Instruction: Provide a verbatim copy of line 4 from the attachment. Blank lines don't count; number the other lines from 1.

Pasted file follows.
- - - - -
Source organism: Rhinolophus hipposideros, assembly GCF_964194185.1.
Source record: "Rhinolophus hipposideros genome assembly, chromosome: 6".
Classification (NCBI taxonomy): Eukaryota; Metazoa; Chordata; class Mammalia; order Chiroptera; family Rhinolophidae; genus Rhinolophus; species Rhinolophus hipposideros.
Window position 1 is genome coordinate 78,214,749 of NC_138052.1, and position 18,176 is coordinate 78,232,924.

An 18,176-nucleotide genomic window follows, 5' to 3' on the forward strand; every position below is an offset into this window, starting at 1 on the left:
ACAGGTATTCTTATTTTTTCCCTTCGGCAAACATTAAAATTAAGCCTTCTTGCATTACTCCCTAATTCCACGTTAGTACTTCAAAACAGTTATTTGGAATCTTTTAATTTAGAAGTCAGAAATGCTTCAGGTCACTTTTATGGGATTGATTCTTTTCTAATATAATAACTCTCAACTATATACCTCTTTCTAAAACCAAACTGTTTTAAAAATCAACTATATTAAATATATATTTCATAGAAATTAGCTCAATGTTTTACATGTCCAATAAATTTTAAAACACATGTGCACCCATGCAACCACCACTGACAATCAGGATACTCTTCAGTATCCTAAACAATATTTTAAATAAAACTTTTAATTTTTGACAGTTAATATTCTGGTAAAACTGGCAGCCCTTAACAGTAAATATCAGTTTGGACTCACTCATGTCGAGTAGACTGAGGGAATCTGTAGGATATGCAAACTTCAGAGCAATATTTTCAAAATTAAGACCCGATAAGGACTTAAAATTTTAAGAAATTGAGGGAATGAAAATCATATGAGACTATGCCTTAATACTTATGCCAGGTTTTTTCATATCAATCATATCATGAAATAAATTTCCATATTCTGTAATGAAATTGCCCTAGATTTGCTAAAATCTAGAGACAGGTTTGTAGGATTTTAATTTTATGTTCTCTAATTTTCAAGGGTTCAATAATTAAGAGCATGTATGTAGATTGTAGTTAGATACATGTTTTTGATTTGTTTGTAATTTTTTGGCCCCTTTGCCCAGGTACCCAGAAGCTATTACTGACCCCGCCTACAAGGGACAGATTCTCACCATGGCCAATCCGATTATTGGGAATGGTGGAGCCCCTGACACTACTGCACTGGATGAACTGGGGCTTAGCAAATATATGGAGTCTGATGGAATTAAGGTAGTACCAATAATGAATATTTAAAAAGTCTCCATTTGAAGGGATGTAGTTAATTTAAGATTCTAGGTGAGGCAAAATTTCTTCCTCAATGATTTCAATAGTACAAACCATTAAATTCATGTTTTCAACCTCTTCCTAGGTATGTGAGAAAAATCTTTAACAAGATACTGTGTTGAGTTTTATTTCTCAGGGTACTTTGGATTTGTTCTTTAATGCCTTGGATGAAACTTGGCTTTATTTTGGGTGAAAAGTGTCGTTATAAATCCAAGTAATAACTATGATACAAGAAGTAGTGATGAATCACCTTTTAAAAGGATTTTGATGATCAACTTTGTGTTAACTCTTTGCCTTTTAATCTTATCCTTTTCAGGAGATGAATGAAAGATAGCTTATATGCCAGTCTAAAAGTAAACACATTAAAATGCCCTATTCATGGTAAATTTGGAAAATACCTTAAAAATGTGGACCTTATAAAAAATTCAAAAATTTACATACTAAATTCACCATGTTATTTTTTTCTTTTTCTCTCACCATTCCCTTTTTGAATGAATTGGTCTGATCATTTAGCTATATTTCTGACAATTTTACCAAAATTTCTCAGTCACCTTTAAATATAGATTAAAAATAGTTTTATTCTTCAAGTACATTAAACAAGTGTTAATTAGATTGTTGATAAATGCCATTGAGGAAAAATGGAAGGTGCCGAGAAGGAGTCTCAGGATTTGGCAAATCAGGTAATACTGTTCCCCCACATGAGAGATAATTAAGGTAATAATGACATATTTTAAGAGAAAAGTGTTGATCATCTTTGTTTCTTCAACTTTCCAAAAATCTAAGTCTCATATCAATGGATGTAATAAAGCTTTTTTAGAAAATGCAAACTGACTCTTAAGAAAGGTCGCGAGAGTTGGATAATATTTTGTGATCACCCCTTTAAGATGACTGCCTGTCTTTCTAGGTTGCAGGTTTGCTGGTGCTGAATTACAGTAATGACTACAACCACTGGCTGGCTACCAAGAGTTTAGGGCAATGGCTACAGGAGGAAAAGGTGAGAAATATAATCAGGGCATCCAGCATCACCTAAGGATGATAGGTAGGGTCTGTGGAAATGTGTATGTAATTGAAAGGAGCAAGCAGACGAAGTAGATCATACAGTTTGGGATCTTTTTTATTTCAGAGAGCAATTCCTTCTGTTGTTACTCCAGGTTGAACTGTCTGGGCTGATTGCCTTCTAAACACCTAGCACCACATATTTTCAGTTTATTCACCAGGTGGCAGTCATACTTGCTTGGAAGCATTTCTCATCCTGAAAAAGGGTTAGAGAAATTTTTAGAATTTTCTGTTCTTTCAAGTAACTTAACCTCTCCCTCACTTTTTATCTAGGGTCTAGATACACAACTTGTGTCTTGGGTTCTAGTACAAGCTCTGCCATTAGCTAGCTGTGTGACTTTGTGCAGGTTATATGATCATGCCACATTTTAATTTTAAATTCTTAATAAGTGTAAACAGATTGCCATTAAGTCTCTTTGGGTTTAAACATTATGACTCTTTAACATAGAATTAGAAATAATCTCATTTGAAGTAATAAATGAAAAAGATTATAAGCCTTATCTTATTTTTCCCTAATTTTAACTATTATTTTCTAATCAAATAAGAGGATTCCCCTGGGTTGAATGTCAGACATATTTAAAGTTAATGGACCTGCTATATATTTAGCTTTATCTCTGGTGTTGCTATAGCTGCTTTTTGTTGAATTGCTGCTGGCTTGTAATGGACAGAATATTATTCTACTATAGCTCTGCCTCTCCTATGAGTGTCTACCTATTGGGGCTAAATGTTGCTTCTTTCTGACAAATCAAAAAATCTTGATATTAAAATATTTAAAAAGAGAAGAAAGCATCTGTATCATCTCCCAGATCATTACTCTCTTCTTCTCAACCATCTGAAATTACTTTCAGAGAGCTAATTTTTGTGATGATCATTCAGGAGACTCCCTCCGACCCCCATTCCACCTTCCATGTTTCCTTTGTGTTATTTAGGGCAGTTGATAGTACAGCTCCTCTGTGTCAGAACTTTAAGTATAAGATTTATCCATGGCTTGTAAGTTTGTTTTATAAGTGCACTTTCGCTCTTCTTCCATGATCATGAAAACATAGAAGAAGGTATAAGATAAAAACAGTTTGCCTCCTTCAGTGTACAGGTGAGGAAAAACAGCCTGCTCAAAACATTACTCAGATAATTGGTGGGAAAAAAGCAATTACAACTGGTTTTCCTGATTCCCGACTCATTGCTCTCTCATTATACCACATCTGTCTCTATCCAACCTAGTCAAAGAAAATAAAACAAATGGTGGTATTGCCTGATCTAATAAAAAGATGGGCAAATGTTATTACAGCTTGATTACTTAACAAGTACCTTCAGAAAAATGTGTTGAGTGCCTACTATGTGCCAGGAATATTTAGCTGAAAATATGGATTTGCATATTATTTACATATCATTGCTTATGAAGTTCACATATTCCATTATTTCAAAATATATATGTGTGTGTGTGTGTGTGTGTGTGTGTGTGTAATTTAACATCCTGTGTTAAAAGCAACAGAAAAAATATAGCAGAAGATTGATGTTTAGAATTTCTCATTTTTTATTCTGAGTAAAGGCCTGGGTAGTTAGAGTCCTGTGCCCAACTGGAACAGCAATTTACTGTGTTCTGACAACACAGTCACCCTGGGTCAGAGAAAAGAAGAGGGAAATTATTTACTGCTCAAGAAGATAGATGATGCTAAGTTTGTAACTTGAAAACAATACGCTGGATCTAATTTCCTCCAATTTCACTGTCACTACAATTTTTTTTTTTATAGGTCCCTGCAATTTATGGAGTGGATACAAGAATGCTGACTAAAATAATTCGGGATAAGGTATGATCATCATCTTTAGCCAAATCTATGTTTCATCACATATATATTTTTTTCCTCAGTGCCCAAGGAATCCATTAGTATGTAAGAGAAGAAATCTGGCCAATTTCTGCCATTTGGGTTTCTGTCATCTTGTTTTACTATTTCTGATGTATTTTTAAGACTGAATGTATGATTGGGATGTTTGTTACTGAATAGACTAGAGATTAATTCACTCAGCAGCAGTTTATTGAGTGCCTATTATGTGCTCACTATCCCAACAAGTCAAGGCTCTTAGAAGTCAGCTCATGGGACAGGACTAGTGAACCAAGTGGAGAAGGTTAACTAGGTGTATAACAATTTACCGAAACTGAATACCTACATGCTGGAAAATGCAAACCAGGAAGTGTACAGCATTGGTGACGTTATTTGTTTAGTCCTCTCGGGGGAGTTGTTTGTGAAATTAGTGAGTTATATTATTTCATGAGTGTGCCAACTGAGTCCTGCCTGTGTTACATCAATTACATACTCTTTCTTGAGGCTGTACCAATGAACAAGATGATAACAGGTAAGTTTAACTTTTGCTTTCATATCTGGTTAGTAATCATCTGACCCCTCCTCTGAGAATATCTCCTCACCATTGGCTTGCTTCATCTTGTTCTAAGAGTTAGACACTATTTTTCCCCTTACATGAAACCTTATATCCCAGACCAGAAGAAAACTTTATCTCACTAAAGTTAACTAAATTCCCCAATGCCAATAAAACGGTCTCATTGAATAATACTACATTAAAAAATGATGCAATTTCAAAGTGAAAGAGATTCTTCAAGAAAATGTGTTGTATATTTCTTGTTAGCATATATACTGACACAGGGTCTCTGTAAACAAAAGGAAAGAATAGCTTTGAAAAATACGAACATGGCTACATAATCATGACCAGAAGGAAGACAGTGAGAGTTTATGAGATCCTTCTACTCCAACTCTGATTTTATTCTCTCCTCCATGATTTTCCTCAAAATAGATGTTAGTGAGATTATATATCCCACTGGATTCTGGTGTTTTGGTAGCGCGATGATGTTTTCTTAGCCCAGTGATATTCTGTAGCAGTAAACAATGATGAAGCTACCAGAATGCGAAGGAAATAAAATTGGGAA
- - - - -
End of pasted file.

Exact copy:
Window position 1 is genome coordinate 78,214,749 of NC_138052.1, and position 18,176 is coordinate 78,232,924.